Social Interactions and Autism


According to the DSM IV (which I mentioned earlier will soon be DSM-5 as early as May 2013), at least two of the following are present in the area of Social Interaction when an individual is being diagnosed with autism.

  • Marked impairments in the use of multiple nonverbal behaviors such as eye contact, facial expression, body posture, and gestures to regulate social interactions
  • —Failure to develop peer relationships appropriate to developmental level
  • —A lack of spontaneous seeking to share enjoyment, interests, or achievements with other people
  • —A lack of social or emotional reciprocity
Now just because someone has some of these characteristics, doesn’t mean they have autism. They also have to have symptoms in the areas of Communication and Repetitive Behaviors, which I will talk about next week.
Let’s break this down a little.
Eye Contact.  Sometimes eye contact can be very aversive to a person with autism, you may get occasional glimpses here and there, but it can be fleeting.  As you go through your day, take note to how much we communicate with our eyes.  It can be very difficult to teach someone to communicate and read “eye language”, it’s all so subtle.  You can see how that can affect someone’s social skills.
Facial Expression.  You may or may not have heard the expression “flat affect.”  Sometimes individuals with autism show very little expressions through on their face.  They have the same expression when they’re bored as they do when they’re excited.  Other times you may find that their facial expressions are a bit rigid and unnatural.  Again, reading facial expressions can be difficult for some people with autism, but in general it’s a bit easier to teach than reading the eyes.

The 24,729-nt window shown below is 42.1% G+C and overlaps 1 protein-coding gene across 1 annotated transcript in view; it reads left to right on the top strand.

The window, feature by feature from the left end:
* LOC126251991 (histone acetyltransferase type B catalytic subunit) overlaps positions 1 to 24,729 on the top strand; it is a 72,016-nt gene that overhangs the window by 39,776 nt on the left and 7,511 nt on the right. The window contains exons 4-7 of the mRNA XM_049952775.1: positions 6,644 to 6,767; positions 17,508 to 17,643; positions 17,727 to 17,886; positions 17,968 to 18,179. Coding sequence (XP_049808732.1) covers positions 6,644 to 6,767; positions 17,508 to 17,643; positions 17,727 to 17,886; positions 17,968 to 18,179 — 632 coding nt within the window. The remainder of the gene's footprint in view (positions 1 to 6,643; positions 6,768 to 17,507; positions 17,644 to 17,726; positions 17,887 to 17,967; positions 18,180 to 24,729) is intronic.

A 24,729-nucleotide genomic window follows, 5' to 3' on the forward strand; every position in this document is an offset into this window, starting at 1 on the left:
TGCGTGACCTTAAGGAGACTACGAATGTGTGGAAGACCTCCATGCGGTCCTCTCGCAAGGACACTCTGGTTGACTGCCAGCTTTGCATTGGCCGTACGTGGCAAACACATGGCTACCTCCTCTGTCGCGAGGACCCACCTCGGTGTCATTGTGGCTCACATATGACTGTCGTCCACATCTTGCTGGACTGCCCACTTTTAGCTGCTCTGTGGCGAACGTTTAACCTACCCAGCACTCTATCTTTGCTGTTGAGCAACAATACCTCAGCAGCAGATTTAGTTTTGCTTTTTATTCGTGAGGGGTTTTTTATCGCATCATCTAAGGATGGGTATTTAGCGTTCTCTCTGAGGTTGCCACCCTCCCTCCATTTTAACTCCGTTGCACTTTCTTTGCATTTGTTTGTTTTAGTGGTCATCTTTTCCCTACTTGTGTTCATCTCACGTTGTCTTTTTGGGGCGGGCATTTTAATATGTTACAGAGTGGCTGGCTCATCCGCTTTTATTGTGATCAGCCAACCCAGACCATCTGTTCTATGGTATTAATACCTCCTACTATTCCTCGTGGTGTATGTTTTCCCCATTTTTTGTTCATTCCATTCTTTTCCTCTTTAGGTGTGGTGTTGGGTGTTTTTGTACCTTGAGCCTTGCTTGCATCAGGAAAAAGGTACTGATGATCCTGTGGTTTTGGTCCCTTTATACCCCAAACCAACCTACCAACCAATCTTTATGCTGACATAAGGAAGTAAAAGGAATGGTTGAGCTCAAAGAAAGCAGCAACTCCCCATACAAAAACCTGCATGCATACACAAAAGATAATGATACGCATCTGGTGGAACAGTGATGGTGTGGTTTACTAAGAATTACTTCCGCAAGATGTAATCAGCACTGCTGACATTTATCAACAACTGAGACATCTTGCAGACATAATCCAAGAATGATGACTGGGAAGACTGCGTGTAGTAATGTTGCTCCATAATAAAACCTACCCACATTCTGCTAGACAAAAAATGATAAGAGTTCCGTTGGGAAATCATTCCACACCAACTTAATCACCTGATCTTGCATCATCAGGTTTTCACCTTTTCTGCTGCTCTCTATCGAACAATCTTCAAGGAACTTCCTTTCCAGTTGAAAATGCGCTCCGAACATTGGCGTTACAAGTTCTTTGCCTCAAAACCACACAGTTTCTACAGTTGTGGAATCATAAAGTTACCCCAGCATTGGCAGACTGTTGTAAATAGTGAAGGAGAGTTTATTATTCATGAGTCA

Body Posture and Gestures.  How often do we communicate with gestures?  All the time!  Many times, young kids with autism are unable to follow a point or use a point themselves.  We point with our fingers, and we point with our eyes for joint attention.  We are having an interaction as we are both focused on the same thing.  Gestural communication is very important in our social interactions.  It is usually learned through imitation, which many kids with autism are lacking in.
Peer Relationships.  There are different types of play, and depending on the child’s age, different types of peer interactions are more appropriate than others.  Usually when parents start to see the gap is when it is time that their child should start socializing with their peers (associative or cooperative play.)  For some kids, they would rather participate in solitary play away from everyone else.  Some kids are only able to play near others for short periods of time.  For other kids they may want to play with other kids, but they don’t know how to join in, or they don’t know how to participate.  Some kids are able to talk, but they lack the understanding that conversations should be a give and take exchange.  And some kids like playing with others, but they have a hard time when they don’t have total control over the activity.  All of these things can affect peer relationships.
Sharing Enjoyment.  At a young age kids will pick up a toy to show their mom.  Typically a toddler will learn the phrase “look” or “look at me!” and will use it quite often.  Once again, that is part of joint attention.  Focusing together on one thing.  Some kids with autism will not participate in exchanges like this.

Social or Emotional Reciprocity. When we are connected to each other, we have back and forth interactions with one another.  We are able to read each others gestures, their tone of voice, their emotions, and their words.  We take these things as cues and we respond to them accordingly.  Many people with autism have a difficult time with this because they lack theory of mind.


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